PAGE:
/* NXT_PACKET_IN (analogous to OFPT_PACKET_IN).
*
* The NXT_PACKET_IN format is intended to model the OpenFlow-1.2 PACKET_IN
* with some minor tweaks. Most notably NXT_PACKET_IN includes the cookie of
* the rule which triggered the NXT_PACKET_IN message, and the match fields are
* in NXM format.

Summary:

Open Source networking is nothing new, you have XORP, Zebra, Quagga, OpenSourceRouting.org, Vyatta and standard bridging services built into Linux.

Just like with TCP/IP if there is value in OpenFlow or whatever its derivatives are we will see some form of standardization. OVS is licensed under Apache 2, so if you want to fork it go ahead thats the beauty of software. In the mean time I wouldn’t worry so much about these control protocols, they will change over time no doubt and good software developers will encapsulate the implementations and publish easy to use interfaces.

What I think people should be asking is not so much about the protocols (they all suck in their own way because distributed computing is really, really hard) but what can we do once we have exposed the dataplane in all its bits to solve some very nasty and complex challenges with the Internet?.

Networking doesn’t need VMWARE but it does need better abstractions

Lately there has been a lot of talk around the network and the corresponding conflation of terms and hyperbole around “Network Virtualization including Nypervisor, Software Defined Networking, Network Abstraction Layer, SDN, OpenFlow, etc.

Recently a blog entry entitled “Networking Needs a VMWare (Part 1: Address Virtualization)” appeared on Martin Casado’s blog which tries to make a case for comparing the memory virtualization capability in today’s modern hypervisors to network virtualization.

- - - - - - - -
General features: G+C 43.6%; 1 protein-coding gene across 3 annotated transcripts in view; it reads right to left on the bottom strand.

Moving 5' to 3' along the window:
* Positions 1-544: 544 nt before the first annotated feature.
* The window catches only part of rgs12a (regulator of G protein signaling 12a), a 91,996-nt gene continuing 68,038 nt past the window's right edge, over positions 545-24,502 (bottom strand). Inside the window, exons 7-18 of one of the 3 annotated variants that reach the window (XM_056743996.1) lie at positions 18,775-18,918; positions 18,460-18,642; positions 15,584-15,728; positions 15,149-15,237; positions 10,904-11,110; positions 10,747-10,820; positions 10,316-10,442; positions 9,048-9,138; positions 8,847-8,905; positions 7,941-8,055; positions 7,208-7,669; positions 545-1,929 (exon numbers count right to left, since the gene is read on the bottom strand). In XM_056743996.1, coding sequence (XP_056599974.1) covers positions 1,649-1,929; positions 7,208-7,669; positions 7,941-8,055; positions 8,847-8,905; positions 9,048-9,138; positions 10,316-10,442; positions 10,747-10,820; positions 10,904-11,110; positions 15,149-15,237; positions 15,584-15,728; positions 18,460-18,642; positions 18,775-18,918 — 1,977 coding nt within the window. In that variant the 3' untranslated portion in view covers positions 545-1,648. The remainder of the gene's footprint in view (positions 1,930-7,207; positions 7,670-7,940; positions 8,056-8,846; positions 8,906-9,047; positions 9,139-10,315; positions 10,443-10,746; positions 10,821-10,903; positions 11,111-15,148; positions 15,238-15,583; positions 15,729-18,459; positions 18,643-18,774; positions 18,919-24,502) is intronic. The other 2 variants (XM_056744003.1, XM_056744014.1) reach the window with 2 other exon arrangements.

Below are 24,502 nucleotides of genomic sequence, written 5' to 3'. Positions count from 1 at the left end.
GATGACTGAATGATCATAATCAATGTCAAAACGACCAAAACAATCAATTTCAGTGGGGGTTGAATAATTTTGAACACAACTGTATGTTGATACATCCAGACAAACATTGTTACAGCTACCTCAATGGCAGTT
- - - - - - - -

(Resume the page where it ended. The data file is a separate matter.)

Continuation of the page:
This sort of left an uneasy feeling in fully describing why we are seeing this activity in the network domain specifically to deal with the broken address architecture. This post is to try and bring some clarity to this and to maybe dig deeper into the root causes or problems in networking which have led us to this point.

The synopsis in the blog goes like:

One of the key strengths of a hypervisor lies in its insertion of a completely new address space below the guest OS’s view of what it believes to be the physical address space. And while there are several possible ways to interpose on network address space to achieve some form of virtualization, encapsulation provides the closest analog to the hierarchical memory virtualization used in compute. It does so by taking advantage of the hierarchy inherent in the physical topology, and allowing both the virtual and physical address spaces to support complete forwarding and addressing models. However, like memory virtualization’s page table, encapsulation requires maintenance of the address mappings (rules to tunnel mappings). The interface for doing so should be open, and a good candidate for that interface is OpenFlow.